Monitoring Instability in Hospital Patients Found to Reduce Mortality

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Researchers at an Australian hospital found that more closely monitoring patients for signs of instability led to reduced mortality, according to findings published in the journal Resuscitation.

Researchers at an Australian hospital found that more closely monitoring patients for signs of instability led to reduced mortality, according to findings published in the journal Resuscitation.

Imogen Mitchell, MD, and colleagues at Canberra Hospital conducted a prospective, controlled intervention in adult patients admitted to four medical and surgical wards during a four-month period to determine whether the introduction of a multi-faceted intervention to detect clinical deterioration in patients would decrease the rate of predefined adverse outcomes.

In the study, 1,157 patients were admitted to medical wards, and 985 to surgical wards. A sub-group of patients underwent vital sign and medical review analysis pre-intervention (427) and post-intervention (320). Outcome measures included number of unplanned admissions to the intensive care unit (ICU), Medical Emergency Team (MET) reviews and unexpected hospital deaths, vital sign documentation frequency and incidence of a medical review following clinical deterioration.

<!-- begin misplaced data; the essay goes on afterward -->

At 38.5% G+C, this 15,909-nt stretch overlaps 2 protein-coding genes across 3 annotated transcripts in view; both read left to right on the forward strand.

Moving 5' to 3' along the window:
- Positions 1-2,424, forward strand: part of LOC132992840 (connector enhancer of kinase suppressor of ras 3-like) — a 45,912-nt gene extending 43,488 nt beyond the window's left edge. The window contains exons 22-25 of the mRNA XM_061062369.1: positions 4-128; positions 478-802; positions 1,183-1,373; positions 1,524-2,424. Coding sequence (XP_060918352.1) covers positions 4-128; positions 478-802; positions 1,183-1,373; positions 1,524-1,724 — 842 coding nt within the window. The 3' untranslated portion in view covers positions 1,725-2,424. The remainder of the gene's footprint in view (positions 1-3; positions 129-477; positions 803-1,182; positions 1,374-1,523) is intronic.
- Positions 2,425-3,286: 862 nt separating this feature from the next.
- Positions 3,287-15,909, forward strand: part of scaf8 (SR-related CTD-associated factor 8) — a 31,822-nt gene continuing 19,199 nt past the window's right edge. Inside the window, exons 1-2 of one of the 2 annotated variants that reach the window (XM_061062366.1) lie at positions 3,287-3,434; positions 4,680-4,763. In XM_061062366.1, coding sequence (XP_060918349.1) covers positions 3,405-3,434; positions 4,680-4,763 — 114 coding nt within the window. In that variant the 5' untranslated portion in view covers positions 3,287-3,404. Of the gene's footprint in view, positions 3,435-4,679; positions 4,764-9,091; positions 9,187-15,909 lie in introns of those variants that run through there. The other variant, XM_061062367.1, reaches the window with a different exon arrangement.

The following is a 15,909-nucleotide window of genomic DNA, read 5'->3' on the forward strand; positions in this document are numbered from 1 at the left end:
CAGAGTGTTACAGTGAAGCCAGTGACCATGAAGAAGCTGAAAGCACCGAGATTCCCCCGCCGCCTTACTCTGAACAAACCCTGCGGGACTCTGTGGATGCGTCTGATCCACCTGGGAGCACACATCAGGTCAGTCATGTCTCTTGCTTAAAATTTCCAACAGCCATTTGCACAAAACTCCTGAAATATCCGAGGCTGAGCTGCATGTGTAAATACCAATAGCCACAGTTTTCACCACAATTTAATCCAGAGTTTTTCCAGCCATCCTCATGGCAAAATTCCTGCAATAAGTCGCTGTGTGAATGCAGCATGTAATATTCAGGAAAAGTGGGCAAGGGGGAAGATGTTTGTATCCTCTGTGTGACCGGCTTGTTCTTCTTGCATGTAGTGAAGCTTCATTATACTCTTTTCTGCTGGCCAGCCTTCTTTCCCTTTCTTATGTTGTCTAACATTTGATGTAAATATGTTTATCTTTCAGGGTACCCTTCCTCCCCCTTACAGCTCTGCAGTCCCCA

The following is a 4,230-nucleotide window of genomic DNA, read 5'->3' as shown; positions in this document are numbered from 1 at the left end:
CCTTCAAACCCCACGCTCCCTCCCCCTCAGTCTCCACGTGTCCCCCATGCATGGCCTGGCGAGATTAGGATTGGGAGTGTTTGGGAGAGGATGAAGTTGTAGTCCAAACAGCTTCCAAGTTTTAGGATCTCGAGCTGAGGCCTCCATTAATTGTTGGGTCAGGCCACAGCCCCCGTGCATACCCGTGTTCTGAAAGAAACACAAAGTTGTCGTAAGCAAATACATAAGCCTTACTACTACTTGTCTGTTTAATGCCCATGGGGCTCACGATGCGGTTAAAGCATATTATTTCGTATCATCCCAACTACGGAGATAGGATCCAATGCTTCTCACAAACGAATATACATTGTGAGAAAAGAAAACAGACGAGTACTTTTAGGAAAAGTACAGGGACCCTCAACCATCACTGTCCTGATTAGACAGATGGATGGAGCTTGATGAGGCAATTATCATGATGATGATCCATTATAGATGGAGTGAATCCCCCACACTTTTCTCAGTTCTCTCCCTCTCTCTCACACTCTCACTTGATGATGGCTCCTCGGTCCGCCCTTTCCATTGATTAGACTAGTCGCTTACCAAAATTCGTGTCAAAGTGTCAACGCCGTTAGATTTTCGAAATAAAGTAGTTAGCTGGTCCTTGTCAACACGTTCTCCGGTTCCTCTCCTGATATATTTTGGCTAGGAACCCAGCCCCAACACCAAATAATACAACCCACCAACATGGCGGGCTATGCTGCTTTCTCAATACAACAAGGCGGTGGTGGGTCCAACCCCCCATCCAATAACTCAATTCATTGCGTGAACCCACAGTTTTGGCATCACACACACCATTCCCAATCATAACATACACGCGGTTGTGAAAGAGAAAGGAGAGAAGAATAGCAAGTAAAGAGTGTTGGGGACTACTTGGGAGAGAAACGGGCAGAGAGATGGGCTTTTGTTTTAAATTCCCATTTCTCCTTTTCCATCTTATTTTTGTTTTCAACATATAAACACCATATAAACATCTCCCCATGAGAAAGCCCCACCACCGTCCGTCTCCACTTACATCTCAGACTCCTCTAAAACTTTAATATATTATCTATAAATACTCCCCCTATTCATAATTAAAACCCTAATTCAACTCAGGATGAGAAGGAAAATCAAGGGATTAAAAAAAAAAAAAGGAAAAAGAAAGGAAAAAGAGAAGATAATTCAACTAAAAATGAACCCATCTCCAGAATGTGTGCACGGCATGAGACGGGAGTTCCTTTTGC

Of the patients admitted to medical wards, 21 were seen in unplanned admissions to ICU and 11 experienced unexpected hospital deaths during the intervention period; while five patients admitted to surgical wards were admitted to the ICU and there were two unexpected hospital deaths. In both groups, medical reviews for patients with significant clinical instability and number of patients receiving a MET review increased during the intervention period, and mean daily frequency of documentation of all vital signs increased.

The researchers concluded that “the introduction of a multi-faceted intervention to detect clinical deterioration may benefit patients through increased monitoring of vital signs and the triggering of a medical review following an episode of clinical instability.”

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